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Typesafe translations with TypeScript and i18next

· 4 min read

Use TypeScript to ensure the validity of your i18next translations.


A demo project is available at

Translating software with i18next is easy:

  • we replace hard-coded text, for instance Hello, by a function call with a key, t("hello"),
  • we create translation files containing the text for the key in different languages:
"hello": "Hello"
"hello": "Bonjour"

The problem is that there is no easy way of detecting issues in translations. For instance, if we change the key from hello to hi, then we have to update all the translation files manually.

Many utilities have been made to improve the situation, often requirering extra build steps. Recently however, it has became very nice and easy with i18next and TypeScript.


This example uses a classic React single-page application, with no Server-Side Rendering or Static Site Generation. If you plan to use SSR or SSG — for instance with Next.js — you will have a more complex setup to create, in order to prevent hydration errors.

Make the main language the reference

The types will be set by the translation file of our main language. For us, it will be English. It will become the source of truth.

All other language files, as well as the code of the app, will be type checked against it.

We start by creating the English translation file, as a TypeScript file:

export const en = {
app: {
hello: "Hello",
} as const;

Then, we want to create a type derived from this file, that we'll use with the other languages.

To do this, we create a DeepReplace utility type. It creates an interface from an object, containing all the keys of this object, with all their types changed to string.

type Replacement<M extends [unknown, unknown], T> = M extends unknown
? [T] extends [M[0]]
? M[1]
: never
: never;
export type DeepReplace<T, M extends [unknown, unknown]> = {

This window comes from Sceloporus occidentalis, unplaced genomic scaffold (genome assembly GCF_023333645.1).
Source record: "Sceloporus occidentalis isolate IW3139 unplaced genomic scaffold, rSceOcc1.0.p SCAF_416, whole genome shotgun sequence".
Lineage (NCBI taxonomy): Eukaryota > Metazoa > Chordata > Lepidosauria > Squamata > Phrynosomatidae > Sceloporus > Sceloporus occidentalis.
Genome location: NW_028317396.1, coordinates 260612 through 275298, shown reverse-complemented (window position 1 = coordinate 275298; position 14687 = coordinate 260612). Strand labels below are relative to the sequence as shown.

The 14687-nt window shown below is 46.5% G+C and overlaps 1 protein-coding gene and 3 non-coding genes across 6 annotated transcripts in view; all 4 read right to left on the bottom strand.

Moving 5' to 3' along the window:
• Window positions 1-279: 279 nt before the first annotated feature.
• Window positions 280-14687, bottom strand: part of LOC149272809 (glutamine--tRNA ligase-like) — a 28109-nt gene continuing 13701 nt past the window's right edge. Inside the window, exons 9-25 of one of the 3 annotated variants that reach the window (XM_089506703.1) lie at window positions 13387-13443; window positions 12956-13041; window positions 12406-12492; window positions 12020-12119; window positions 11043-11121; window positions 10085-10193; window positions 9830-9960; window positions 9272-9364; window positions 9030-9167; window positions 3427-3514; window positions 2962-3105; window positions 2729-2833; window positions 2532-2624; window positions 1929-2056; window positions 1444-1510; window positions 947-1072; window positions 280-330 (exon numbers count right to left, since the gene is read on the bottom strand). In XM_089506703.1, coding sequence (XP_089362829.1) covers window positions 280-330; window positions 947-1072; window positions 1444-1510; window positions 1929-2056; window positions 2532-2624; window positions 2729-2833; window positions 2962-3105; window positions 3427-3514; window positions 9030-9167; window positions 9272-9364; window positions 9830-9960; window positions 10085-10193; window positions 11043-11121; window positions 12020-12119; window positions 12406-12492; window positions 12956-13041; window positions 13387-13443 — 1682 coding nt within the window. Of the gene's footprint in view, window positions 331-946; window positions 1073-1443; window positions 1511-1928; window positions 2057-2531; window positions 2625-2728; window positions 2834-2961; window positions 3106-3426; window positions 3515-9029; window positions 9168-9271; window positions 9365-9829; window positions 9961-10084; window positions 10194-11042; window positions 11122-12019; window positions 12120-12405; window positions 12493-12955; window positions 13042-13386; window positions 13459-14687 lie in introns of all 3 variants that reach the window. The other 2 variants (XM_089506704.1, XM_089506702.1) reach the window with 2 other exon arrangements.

[P in keyof T]: T[P] extends M[0]
? Replacement<M, T[P]>
: T[P] extends object
? DeepReplace<T[P], M>
: T[P];

To create our I18nLocale type, we use DeepReplace with the en object. The English translation file becomes:

import { DeepReplace } from "~/lib/utils";

export const en = {
app: {
hello: "Hello",
} as const;

export type I18nLocale = DeepReplace<typeof en, [string, string]>;

Make the other languages follow the types of the main one

We want to use our I18nLocale in all other translation files:

import { I18nLocale } from "./en";

export const fr: I18nLocale = {
app: {
hello: "Bonjour",
} as const;

Our translation files are now typed. A typo, or a missing key, is detected immediately:

Typo in translation file

We also now have intellisense available in the translation files:

Intellisense in translation file

Use the types in the code

In order to let i18next know about our types, we first create a resources constant containing all our languages, in the i18next initialisation file:

import { en } from "./locales/en";
import { fr } from "./locales/fr";

export const resources = {
} as const;

We then create the file src/@types/i18next.d.ts – the path is important – containing:

import { resources } from "@/i18n/i18n";

declare module "i18next" {
interface CustomTypeOptions {
resources: (typeof resources)["en"];

And that's it! Now our types are checked in the code:

Intellisense in translation file

And we have Intellisense:

Intellisense in translation file

For more details on the implementation, check out the demo project at